The key to finding gold is understanding the rocks. Thomas Schuster is a geologist and mining analyst with a deep understanding of where the gold hides. In this interview with The Gold Report, he talks about a number of gold explorers whose rocks are starting to shine. And gold is ready to come back strong, he says, as global reserves melt away.
The Gold Report: Thomas, the price of gold sank in October even as the stock market was rebounding. Can gold also rebound?
Thomas Schuster: Gold will rebound, it always has and always will. The mining market is almost violently cyclic. Deep lows are followed by spectacular highs. The tough question is when will the gold price rebound happen? There are a lot of nay-saying precious metal bears in the market right now. Many forecasters are predicting that gold will continue to trade within a narrow range—around $1,100–1,225/ounce ($1,100–1,225/oz) over the next few years.
But the fact is, on a global scale, we are not replacing reserves as fast as we're mining them. That simple fact supports only one outcome: higher prices. A recent reporton gold production by SNL Metals & Mining observes that when we look at the amount of potential future production from major discoveries made over the last 15 years, we could only replace, at best, 50% of gold produced during that same period.
The report also points out that the average time to bring a newly discovered mine into production has been significantly increasing. For mines that went into production between 1985 and 1995, the average wait was eight years from discovery to production. For mines that went into production between 2006 and 2013, the average wait is 18 years.
There are many reasons for this—more details are needed in feasibility work-ups, there are more stringent social and environmental standards, and more demanding permitting processes. Many of these mines are of lower grade. They are more remote, and require lots of capital for developing infrastructure and processing capacities. The capital market is poor at the moment; it is difficult to raise money and it takes more time to move into production than it did before.
TGR: Why was gold so high previously and what happened to the price, in your opinion? Why was it so high, and why did it fall so far?
TS: I believe that a combination of growing U.S. debt, a weaker U.S. dollar, increasing inflation fears and the fact that many foreign central banks, especially in the BRIC countries—Brazil, Russia, India and China—were buying gold as a hedge, helped drive the gold price up, creating a speculative bull market in precious metals. Now, the U.S. dollar appears stronger (at least when compared with other currencies), we are told inflation is less of a threat, and interest rates may begin to rise in the next year.
The central banks are still buying gold but not in the quantities they were in previous years. Add to that the fact that resource stock performance has been very poor over the past few years and investor sentiment has turned against precious metals. These, in my opinion, has all helped to push the prices down.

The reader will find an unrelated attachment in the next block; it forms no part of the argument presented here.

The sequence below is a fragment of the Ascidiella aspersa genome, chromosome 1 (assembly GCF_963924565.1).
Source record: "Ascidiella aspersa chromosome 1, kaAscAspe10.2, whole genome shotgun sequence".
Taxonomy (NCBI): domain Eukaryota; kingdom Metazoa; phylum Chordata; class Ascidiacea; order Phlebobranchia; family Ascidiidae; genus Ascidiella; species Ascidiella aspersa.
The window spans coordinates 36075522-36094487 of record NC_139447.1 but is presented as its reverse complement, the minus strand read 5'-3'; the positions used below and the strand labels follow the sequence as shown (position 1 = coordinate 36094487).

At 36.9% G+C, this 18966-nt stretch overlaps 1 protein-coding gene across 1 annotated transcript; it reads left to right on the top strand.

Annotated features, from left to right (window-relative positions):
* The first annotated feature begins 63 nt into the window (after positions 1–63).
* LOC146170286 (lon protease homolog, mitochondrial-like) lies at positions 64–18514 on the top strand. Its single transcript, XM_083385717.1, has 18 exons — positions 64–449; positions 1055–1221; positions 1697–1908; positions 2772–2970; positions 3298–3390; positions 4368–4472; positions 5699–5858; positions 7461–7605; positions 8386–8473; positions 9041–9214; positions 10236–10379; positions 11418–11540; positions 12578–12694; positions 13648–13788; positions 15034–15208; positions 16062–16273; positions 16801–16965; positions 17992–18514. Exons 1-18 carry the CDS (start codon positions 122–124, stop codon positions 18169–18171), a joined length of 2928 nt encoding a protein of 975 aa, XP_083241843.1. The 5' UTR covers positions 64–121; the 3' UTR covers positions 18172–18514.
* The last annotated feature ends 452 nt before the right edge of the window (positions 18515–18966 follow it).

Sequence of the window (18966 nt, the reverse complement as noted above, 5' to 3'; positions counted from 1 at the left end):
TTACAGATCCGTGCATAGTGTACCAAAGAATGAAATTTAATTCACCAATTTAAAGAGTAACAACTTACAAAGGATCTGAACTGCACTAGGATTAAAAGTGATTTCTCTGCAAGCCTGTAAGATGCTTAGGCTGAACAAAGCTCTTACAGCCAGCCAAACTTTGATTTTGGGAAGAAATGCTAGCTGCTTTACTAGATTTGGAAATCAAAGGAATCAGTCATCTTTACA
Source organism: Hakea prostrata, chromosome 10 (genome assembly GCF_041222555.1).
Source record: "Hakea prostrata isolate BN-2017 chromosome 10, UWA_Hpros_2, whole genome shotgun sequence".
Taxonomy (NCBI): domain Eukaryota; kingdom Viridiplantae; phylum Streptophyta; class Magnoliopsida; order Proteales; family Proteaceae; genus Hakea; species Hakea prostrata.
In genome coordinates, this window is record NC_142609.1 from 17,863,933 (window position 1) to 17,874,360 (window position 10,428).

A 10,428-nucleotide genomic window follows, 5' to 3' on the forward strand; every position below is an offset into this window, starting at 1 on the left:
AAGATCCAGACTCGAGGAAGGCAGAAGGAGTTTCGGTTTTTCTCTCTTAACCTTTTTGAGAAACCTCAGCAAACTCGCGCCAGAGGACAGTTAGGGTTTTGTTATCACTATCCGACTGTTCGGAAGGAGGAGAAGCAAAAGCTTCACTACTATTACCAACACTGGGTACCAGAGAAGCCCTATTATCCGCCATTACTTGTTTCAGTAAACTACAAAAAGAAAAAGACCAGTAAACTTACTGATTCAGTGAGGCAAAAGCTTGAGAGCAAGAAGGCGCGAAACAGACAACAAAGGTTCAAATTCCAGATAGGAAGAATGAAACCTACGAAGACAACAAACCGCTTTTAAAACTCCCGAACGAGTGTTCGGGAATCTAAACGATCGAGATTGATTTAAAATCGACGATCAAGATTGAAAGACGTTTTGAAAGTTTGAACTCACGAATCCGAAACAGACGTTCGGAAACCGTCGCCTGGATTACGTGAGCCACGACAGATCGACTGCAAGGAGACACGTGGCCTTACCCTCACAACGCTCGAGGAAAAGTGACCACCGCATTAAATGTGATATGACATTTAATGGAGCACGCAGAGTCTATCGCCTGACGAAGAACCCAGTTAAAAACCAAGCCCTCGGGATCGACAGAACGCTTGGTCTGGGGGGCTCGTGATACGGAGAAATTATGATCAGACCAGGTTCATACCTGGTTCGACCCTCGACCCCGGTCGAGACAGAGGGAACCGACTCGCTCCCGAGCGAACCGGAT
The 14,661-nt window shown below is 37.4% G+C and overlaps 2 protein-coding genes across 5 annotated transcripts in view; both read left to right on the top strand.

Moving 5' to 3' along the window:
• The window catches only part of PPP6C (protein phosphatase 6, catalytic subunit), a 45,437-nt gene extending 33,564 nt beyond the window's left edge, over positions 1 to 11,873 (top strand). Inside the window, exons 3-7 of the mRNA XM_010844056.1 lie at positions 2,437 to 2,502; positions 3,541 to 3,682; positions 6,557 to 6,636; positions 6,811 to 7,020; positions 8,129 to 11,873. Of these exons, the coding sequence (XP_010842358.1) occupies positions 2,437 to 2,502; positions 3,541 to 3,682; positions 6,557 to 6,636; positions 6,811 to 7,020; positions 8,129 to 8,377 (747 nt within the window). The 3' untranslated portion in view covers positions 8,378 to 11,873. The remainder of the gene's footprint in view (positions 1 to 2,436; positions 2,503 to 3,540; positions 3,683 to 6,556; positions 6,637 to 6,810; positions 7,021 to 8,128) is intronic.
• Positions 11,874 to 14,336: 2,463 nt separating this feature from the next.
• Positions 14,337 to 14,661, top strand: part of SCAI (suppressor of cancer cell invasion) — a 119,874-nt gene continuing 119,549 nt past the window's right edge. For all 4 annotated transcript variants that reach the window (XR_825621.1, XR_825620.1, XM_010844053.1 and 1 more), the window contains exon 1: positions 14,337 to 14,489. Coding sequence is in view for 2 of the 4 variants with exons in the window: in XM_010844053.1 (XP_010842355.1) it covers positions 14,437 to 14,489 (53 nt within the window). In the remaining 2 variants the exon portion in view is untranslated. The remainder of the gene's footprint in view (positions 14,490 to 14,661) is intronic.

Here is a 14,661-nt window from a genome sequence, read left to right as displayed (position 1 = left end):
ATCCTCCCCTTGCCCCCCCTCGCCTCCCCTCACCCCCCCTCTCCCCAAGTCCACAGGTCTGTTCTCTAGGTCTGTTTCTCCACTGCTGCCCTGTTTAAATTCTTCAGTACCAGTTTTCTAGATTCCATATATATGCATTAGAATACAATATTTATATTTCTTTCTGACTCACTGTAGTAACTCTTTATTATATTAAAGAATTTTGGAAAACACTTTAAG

TGR: Have Federal Reserve actions controlled the price movements of gold, silver and copper?
TS: The driving force behind the recent drop in gold and silver has been the Federal Reserve's asset purchases and its hints at raising interest rates. This has strengthened the U.S. dollar and signaled investors to dump gold. Hedge funds typically lead the way.
TGR: What was the advantage of quantitative easing for gold?
TS: When interest rates are below the inflation rate, the market is generally bullish for precious metals. Fed chair Janet Yellen has indicated that job growth takes precedence over fighting inflation. When inflation takes hold, as I believe it inevitably will, there will be another gold bull run because I doubt interest rates will be able to keep up.
TGR: Is the cost of production of the precious metals affecting prices?
TS: A recent Bank of Montreal report has estimated that at $1,200/oz gold, nearly 40% of current gold production that BMO follows is not profitable on an all-in cost basis. The bank estimates that on a global basis as much as half of the world's gold production is unprofitable. I like to look at real costs rather than cash costs or other variations. Real cost is taking total revenue and subtracting it from cash from operations and dividing by the number of ounces sold. Those figures are easy to find on an audited balance sheet; it levels the playing field between companies.
Instead of closing operations in difficult markets, mining producers tend to cost-cut in order to improve their bottom lines. They typically mine the higher-grade portions of a resource and lower the amount of sustaining capital that would normally go into operations. They also curtail mine expansion and exploration. If the cost cutting measures are effective, the overall costs come down and profits look good for a little while. This is a quick fix and is not sustainable over the long run.